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In engineering, what are the most annoying features and biggest challenges when using CAD?

I'm with a company trying to solve these problems. Things such as collaboration and simple geometry manipulation. What are the most common challenges faced? What should be different? What drives engineers and designers nuts about the process?

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  • 1 decade ago
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    One of the biggest problems faced by designers and engineers when collaborating on projects is ensuring that they are working on the latest design data. There's nothing worse than when you have spent all day working on a design, only to find out that It was already out of date before you started.

    By strictly adhering to revision control practices, you can trace the revision history of a drawing, allowing you to identify which is the latest version.

    Access control can be implemented to prevent modification by certain groups of users at maturing life-cycle states of the design.

    Drawing sign-off can be used to ensure that drawings are checked before being released.

    Drawing issue control can be used to keep a track of which revisions of drawings have been issued and received by other companies, so when a drawing is revised you know who it needs re-issuing to.

    Many of these tasks can be automated by using Product Data Management (PDM) or Product Life-cycle Management (PLM) software. Some CAD software vendors offer their own PDM/PLM solutions.

    Windchill An example of a PLM solution that can be used for managing Pro/Engineer and other CAD data.

    http://www.ptc.com/products/windchill/

    Look at the social product development section in the demo below to see it in action.

    http://download.ptc.com/products/proengineer/wildf...

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  • 4 years ago

    AutoCAD is the CAD equivalent to Microsoft Excel - the most commonly used though not always the best for every use. The other industry standard is Microstation - these are the 2 big players. If you have the option then start with AutoCAD if you can - learn the basics on one package and the skills are transferable to all the others. OK the commands might be slightly different but if you know what you want to do then you can always find how to do it on every other system. This is much the same way that you can learn how to use a spreadsheet with excel but then once you know you can pretty much jump onto any other and work there. For TV, the models on the screen take many hours of work to produce but if the company is going to get good publicity by showing the graphics it is worth getting a draughtsman to spend 2 or 3 weeks making a good computer model and so on. Sometimes they might use 2 or 3 programmes to get the final result that you want. For example in my work (on buildings mostly though sometimes tie-figters and x-wings), I would use AutoCAD to create an accurate model in 3D and then lighting software such as litestar to get the lighting effects (AutoCAD has only recently got good at lighting - as an extra add on you have to pay for) Anyway, learn the basics with 1 software and then you can transfer the skills to others. Learn to be fast and accurate - accurate is important Learn how to visualise things in your head That all helps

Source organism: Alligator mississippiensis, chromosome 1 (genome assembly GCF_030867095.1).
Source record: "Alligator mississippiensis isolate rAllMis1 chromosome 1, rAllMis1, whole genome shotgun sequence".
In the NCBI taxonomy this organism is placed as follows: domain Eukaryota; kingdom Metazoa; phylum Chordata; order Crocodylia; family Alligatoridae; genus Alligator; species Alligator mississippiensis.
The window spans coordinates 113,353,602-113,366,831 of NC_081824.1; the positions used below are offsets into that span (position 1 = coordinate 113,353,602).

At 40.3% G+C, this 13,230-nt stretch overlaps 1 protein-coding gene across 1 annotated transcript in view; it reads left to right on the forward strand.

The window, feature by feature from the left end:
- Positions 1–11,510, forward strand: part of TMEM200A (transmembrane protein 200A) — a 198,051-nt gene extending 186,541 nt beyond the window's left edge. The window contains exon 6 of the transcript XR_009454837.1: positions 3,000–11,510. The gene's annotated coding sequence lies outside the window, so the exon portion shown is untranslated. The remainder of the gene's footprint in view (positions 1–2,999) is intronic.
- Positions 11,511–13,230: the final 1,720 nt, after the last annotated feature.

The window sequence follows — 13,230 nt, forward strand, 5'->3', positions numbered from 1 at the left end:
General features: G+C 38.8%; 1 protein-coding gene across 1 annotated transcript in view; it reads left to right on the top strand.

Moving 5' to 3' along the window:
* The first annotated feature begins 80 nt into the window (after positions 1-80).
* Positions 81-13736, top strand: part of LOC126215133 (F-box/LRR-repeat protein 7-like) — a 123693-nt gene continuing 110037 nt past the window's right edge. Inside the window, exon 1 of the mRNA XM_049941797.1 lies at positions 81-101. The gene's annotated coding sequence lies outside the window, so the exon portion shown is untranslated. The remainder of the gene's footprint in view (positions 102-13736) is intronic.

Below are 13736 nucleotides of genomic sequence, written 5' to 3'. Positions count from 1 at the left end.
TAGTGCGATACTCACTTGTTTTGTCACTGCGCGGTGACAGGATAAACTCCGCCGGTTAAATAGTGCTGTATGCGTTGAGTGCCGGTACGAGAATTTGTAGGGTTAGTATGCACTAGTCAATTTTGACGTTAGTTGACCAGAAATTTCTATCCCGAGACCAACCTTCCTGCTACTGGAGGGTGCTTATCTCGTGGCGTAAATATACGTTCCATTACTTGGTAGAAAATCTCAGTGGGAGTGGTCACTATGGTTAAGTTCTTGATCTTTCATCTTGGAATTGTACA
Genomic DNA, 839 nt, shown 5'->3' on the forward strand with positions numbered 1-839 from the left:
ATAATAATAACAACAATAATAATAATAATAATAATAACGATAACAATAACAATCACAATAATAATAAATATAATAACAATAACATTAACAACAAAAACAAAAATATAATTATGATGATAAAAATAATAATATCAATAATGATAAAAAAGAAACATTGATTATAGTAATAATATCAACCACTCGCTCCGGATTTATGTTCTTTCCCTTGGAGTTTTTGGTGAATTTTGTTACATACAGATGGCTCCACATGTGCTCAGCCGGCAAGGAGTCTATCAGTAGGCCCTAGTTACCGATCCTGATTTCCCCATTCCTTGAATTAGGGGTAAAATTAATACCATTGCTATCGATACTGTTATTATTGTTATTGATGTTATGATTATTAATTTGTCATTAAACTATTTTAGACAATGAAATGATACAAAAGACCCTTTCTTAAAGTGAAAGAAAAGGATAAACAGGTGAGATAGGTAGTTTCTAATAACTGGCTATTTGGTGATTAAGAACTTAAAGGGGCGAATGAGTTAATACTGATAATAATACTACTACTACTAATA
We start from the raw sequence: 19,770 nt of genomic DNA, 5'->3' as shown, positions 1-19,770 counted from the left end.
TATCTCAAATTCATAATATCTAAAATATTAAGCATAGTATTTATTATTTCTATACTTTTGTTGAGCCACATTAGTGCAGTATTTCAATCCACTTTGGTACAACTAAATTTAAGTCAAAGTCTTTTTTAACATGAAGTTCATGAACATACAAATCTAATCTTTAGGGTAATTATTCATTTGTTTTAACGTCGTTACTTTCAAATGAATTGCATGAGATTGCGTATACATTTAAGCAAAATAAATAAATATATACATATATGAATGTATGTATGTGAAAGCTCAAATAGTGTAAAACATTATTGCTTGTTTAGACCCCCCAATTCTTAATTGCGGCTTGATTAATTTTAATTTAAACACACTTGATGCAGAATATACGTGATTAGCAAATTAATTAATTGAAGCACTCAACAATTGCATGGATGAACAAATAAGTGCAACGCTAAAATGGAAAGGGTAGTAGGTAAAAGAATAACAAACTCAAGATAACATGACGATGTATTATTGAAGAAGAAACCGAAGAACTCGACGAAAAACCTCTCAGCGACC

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  • Anonymous
    1 decade ago

    Are you asking about AutoCAD in particular, or any and all computer drafting programs?

    Here's something which would be a big help: make drafting software play nicely with Microsoft Excel and Word. There are many times when a table or block of text is needed, which has already been typed into these programs. If computer drafting programs were better equipped to import these things quickly without losing format, it would save a lot of time and frustration.

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